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Explore Econ: The meaning of equality and growth in the Golden Age

Updated: Sep 4, 2021

1. Suppose that you could choose to be born in any country in the world, and at any point in history. You cannot however choose your position in the income distribution of that country at that time. Where and when would you choose to be born and why?

The meaning of equality and growth in the Golden Age

Throughout pre-Industrial history, there were very few sparks of economic growth. The exceptions include Greek city-states at their zenith in the fifth century BC, especially Athens. This city of Aristotle and Plato is the cradle of democracy and my idea of a birthplace, despite hiding a darker side of militarism and self-proclaimed supremacy.

Professor Josiah Ober finds the driving force of their growth in rule to be egalitarianism — “relatively open and equal access to institutions.” (Ober 2016, p.8-9). Together with a less defined hierarchy, it incentivised Athenians to invest in their skills. Furthermore, the environment of enforceable laws, progressive or indirect taxation, and flourishing foreign trade enabled Athenians’ risky entrepreneurial decisions to be more likely to pay off. This reduced the inequality to a Gini coefficient of 0.38 (illustrated in Figure 1). Such a Gini is surprisingly low and even comparable to modern Lithuania (0.37) or the US (0.39), but considerably higher than Norway (0.27), the country with the highest living standards. (OECD 2015).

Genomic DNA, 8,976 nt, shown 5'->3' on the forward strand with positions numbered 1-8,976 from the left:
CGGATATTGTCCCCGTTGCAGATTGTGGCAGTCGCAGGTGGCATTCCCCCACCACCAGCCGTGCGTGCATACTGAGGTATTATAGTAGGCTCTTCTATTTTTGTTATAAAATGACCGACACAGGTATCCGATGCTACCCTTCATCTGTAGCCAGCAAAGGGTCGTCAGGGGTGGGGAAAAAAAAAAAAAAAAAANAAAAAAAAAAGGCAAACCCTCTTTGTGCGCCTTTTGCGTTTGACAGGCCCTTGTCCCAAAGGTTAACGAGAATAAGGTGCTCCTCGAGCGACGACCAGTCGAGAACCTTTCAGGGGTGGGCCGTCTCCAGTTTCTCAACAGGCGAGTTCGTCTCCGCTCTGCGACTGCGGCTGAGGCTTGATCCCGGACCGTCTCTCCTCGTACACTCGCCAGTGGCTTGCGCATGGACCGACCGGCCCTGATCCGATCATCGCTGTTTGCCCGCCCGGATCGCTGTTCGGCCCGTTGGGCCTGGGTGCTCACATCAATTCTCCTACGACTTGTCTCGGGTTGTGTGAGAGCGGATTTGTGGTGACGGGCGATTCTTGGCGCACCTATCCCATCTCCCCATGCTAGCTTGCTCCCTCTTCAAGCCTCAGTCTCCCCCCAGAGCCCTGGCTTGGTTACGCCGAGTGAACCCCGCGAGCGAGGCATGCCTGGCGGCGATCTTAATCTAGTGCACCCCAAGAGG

It is reasonable to conclude that consumption and living standards were rising with growth and equality. They were also a major concern of the leader Pericles, even if only to make the citizens satisfactorily play their roles in the state or fall in his wars (Samons, 2007). Archaeological evidence suggests that the average life expectancy went up, as did the citizens’ material wealth measured by median house sizes (see Figure 2, Morris 2004, p.714-715, p.720-723). Unfortunately, this measure is difficult to apply to today’s world. People no longer live in spacious villas and, for example, the median home size in the UK in 2009 was only 78 square meters (DATA.GOV.UK 2011) – similar to the level at the beginning of the Greek expansion.

It is often ignored that democracy and wisdom blossomed in the background of wars and the oppression of non-Athenians. Being born in Athens in the fifth century would allow me to profit from the institutions and have a say in political decisions. Notwithstanding, my existence would always only be equal to one little cell in the organism, bound to work and ready to die for the benefit of the state.

Daniel Drobik


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